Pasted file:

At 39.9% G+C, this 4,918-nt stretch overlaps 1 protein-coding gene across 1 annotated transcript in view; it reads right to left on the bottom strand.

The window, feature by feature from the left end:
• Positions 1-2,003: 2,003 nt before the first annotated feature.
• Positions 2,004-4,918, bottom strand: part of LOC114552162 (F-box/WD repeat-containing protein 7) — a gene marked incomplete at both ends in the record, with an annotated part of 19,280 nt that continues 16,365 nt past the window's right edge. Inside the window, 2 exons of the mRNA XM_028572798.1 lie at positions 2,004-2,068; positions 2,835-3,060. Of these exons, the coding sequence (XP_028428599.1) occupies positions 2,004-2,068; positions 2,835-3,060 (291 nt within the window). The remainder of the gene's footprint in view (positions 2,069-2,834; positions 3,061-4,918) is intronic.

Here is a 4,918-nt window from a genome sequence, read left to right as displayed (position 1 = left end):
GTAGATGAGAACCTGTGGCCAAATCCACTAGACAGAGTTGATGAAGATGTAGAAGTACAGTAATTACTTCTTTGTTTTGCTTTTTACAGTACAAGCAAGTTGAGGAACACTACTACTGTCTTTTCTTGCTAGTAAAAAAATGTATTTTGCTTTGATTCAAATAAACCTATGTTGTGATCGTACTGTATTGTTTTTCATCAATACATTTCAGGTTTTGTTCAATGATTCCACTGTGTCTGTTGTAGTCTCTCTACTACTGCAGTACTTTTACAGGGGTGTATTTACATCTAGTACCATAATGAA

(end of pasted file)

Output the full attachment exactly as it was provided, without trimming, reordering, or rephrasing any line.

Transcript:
At 39.9% G+C, this 4,918-nt stretch overlaps 1 protein-coding gene across 1 annotated transcript in view; it reads right to left on the bottom strand.

The window, feature by feature from the left end:
• Positions 1-2,003: 2,003 nt before the first annotated feature.
• Positions 2,004-4,918, bottom strand: part of LOC114552162 (F-box/WD repeat-containing protein 7) — a gene marked incomplete at both ends in the record, with an annotated part of 19,280 nt that continues 16,365 nt past the window's right edge. Inside the window, 2 exons of the mRNA XM_028572798.1 lie at positions 2,004-2,068; positions 2,835-3,060. Of these exons, the coding sequence (XP_028428599.1) occupies positions 2,004-2,068; positions 2,835-3,060 (291 nt within the window). The remainder of the gene's footprint in view (positions 2,069-2,834; positions 3,061-4,918) is intronic.

Here is a 4,918-nt window from a genome sequence, read left to right as displayed (position 1 = left end):
GTAGATGAGAACCTGTGGCCAAATCCACTAGACAGAGTTGATGAAGATGTAGAAGTACAGTAATTACTTCTTTGTTTTGCTTTTTACAGTACAAGCAAGTTGAGGAACACTACTACTGTCTTTTCTTGCTAGTAAAAAAATGTATTTTGCTTTGATTCAAATAAACCTATGTTGTGATCGTACTGTATTGTTTTTCATCAATACATTTCAGGTTTTGTTCAATGATTCCACTGTGTCTGTTGTAGTCTCTCTACTACTGCAGTACTTTTACAGGGGTGTATTTACATCTAGTACCATAATGAA